The roadmap, developed with the input of more than a hundred materials experts from the UK research community and industry, highlights five major areas of work required to enable the materials for future fusion power plants.
Fusion – the same principle by which the sun creates heat and light – has the potential to be an abundant, low-carbon and safe part of the world’s future sustainable energy supply.
Recent advances in the technology mean that prototype fusion power stations are now being designed, with the UK’s STEP (Spherical Tokamak for Energy Production) plant due to go online in the early 2040s.
The leading contender for fusion power plants is the ‘tokamak’ – a ring-shaped machine in which fuel is confined with powerful magnets and heated until particles fuse together. The fusion process produces high-energy neutrons that can be turned into electricity, but which could also significantly damage and irradiate materials within the device.
Identifying, developing and qualifying the right materials is key to delivering commercial fusion for two reasons. First, plant efficiencies, safety and availability often hinge on the quality of the component materials. Second, a sustainable fuel cycle requires highly productive fuel breeding materials. Both plant components and fuel breeder materials will need to withstand a highly challenging combination of neutron bombardment and thermal, magnetic, electric and mechanical loads in a tokamak power plant.
The five priority areas identified by the UK Fusion Materials Roadmap are:
- Novel materials to minimise the amount of activation in the structure of the fusion power plant;
- Compounds that can be used within the power plant to optimise breeding of tritium fuel to sustain the fusion process;
- Magnets and insulators that are resistant to irradiation from fusion reactions – especially under cryogenic (the production and behaviour of materials at very low temperatures) conditions;
- Structural materials able to retain their strength under neutron bombardment at high operating temperatures (over 550 degrees C);
- Engineering assurance for fusion materials – providing irradiated sample data and modelled predictions such that plant designers, operators and regulators have confidence that materials are suitable for use in future commercial power stations.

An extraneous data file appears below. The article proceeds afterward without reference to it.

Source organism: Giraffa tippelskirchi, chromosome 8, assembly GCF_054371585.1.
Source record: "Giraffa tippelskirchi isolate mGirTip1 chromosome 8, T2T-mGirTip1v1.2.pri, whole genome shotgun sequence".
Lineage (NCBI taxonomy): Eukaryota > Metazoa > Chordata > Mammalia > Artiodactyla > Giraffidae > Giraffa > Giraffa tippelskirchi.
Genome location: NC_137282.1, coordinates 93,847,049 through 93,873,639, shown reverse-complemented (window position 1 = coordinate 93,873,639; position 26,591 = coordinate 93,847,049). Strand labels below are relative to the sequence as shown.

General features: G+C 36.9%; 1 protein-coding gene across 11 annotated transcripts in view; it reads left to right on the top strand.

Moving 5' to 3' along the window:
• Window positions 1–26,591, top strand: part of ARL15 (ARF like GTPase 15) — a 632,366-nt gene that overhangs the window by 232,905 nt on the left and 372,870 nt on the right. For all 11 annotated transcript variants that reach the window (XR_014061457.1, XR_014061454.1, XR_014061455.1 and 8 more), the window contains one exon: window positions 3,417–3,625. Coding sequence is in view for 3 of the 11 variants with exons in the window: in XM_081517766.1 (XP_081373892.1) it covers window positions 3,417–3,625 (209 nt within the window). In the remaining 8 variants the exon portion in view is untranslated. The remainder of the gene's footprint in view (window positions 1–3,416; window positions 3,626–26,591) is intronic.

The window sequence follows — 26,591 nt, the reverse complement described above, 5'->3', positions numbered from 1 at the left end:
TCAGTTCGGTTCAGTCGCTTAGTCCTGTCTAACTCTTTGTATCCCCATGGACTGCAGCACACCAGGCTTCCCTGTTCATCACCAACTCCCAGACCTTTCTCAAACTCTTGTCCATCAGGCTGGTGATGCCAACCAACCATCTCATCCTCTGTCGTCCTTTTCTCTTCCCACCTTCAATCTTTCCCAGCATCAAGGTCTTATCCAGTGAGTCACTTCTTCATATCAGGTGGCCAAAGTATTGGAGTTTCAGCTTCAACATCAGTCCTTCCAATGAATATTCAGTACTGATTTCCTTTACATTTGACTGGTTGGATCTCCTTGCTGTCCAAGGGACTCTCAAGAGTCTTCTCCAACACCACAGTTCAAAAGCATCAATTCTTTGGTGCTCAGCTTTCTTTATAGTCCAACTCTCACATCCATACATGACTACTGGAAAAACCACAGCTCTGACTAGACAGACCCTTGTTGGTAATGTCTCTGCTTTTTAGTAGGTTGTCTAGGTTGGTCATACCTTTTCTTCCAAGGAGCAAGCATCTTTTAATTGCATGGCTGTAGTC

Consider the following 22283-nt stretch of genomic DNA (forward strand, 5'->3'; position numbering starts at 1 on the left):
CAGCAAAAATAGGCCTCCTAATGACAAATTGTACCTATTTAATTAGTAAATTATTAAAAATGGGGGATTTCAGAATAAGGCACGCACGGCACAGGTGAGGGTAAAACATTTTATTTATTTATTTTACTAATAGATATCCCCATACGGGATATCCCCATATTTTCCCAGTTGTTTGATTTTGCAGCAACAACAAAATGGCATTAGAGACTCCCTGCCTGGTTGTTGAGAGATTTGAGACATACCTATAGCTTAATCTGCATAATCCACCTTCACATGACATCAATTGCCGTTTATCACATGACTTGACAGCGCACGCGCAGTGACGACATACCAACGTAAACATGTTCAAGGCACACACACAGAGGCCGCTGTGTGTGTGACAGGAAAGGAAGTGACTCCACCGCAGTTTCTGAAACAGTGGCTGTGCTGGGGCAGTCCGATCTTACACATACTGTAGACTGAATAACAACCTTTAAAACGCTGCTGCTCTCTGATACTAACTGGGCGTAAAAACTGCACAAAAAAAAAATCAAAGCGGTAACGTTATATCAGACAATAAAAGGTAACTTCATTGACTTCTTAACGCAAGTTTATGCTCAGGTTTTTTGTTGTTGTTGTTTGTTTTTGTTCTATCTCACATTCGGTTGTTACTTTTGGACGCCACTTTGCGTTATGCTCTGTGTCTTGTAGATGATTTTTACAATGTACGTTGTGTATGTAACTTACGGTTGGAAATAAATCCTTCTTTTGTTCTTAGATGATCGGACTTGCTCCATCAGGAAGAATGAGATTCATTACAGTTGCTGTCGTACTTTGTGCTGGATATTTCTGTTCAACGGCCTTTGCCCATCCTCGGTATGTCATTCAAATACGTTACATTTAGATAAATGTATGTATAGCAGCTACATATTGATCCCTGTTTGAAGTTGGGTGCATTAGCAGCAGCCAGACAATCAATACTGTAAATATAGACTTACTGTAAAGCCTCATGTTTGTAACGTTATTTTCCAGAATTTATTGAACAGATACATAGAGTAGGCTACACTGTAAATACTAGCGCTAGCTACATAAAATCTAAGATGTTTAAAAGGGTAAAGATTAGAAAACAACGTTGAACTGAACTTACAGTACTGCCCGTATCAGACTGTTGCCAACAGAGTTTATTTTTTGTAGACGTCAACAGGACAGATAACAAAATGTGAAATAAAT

Dr Amanda Quadling, Director of Materials at UKAEA said: “This roadmap is a national tool that aims to give UK materials researchers common themes to collaborate around. We hope to generate momentum in the testing, mechanistic understanding, and surmounting of, irradiation damage from fusion.
“The roadmap is also a teaching document for those who wish to learn more about fusion materials from a supply chain and regulatory point of view.
“It will help to form new partnerships across a wide range of materials stakeholders so we can bring fusion electricity to the world as quickly as possible.”
Professor David Knowles, CEO, Henry Royce Institute, said: “The technological challenges of delivering fusion energy into practical application demand the development of materials which can withstand the extremely severe operational conditions of fusion power plants. We now need to pursue, as a matter of urgency, the development of novel materials which engineers can use to reliably withstand fusion plants demanding environments such high temperatures, severe irradiation and rapid thermal cycling gradients.
“This important materials roadmap published by Royce and UKAEA sets out what we need to do to ensure we can deliver on one of the most challenging technological missions we have ever faced; the controlled exploitation of fusion using a tokamak technology has the potential to deliver low-carbon fuel abundance to the benefit for millennia to come.”
The UK Fusion Materials Roadmap is available from The Henry Royce Institute website at: https://www.royce.ac.uk/collaborate/roadmapping-landscaping/fusion/